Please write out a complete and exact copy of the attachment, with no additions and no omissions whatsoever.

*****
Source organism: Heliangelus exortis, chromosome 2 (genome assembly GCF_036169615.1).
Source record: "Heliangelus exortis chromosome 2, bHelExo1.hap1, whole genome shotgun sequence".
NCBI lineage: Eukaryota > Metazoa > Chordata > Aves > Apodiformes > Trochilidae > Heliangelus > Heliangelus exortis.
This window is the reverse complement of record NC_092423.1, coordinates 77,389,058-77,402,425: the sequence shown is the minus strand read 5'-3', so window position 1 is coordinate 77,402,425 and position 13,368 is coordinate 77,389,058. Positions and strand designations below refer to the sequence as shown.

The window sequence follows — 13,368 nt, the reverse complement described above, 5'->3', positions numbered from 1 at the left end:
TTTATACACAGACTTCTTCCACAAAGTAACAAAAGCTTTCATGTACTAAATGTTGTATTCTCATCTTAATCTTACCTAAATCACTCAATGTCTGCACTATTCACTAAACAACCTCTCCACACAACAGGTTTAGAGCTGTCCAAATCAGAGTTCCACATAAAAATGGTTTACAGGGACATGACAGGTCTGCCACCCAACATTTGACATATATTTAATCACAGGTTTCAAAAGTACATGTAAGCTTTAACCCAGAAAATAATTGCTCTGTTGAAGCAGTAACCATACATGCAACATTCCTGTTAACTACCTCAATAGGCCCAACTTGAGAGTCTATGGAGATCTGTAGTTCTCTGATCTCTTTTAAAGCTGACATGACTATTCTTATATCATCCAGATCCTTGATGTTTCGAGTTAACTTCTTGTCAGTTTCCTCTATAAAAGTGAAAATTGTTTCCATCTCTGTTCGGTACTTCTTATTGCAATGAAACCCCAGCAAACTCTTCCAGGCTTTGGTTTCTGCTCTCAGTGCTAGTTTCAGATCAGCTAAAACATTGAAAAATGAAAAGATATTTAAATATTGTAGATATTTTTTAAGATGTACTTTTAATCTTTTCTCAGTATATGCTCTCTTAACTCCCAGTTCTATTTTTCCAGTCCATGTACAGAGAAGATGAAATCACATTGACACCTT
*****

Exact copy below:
Source organism: Heliangelus exortis, chromosome 2 (genome assembly GCF_036169615.1).
Source record: "Heliangelus exortis chromosome 2, bHelExo1.hap1, whole genome shotgun sequence".
NCBI lineage: Eukaryota > Metazoa > Chordata > Aves > Apodiformes > Trochilidae > Heliangelus > Heliangelus exortis.
This window is the reverse complement of record NC_092423.1, coordinates 77,389,058-77,402,425: the sequence shown is the minus strand read 5'-3', so window position 1 is coordinate 77,402,425 and position 13,368 is coordinate 77,389,058. Positions and strand designations below refer to the sequence as shown.

The window sequence follows — 13,368 nt, the reverse complement described above, 5'->3', positions numbered from 1 at the left end:
TTTATACACAGACTTCTTCCACAAAGTAACAAAAGCTTTCATGTACTAAATGTTGTATTCTCATCTTAATCTTACCTAAATCACTCAATGTCTGCACTATTCACTAAACAACCTCTCCACACAACAGGTTTAGAGCTGTCCAAATCAGAGTTCCACATAAAAATGGTTTACAGGGACATGACAGGTCTGCCACCCAACATTTGACATATATTTAATCACAGGTTTCAAAAGTACATGTAAGCTTTAACCCAGAAAATAATTGCTCTGTTGAAGCAGTAACCATACATGCAACATTCCTGTTAACTACCTCAATAGGCCCAACTTGAGAGTCTATGGAGATCTGTAGTTCTCTGATCTCTTTTAAAGCTGACATGACTATTCTTATATCATCCAGATCCTTGATGTTTCGAGTTAACTTCTTGTCAGTTTCCTCTATAAAAGTGAAAATTGTTTCCATCTCTGTTCGGTACTTCTTATTGCAATGAAACCCCAGCAAACTCTTCCAGGCTTTGGTTTCTGCTCTCAGTGCTAGTTTCAGATCAGCTAAAACATTGAAAAATGAAAAGATATTTAAATATTGTAGATATTTTTTAAGATGTACTTTTAATCTTTTCTCAGTATATGCTCTCTTAACTCCCAGTTCTATTTTTCCAGTCCATGTACAGAGAAGATGAAATCACATTGACACCTT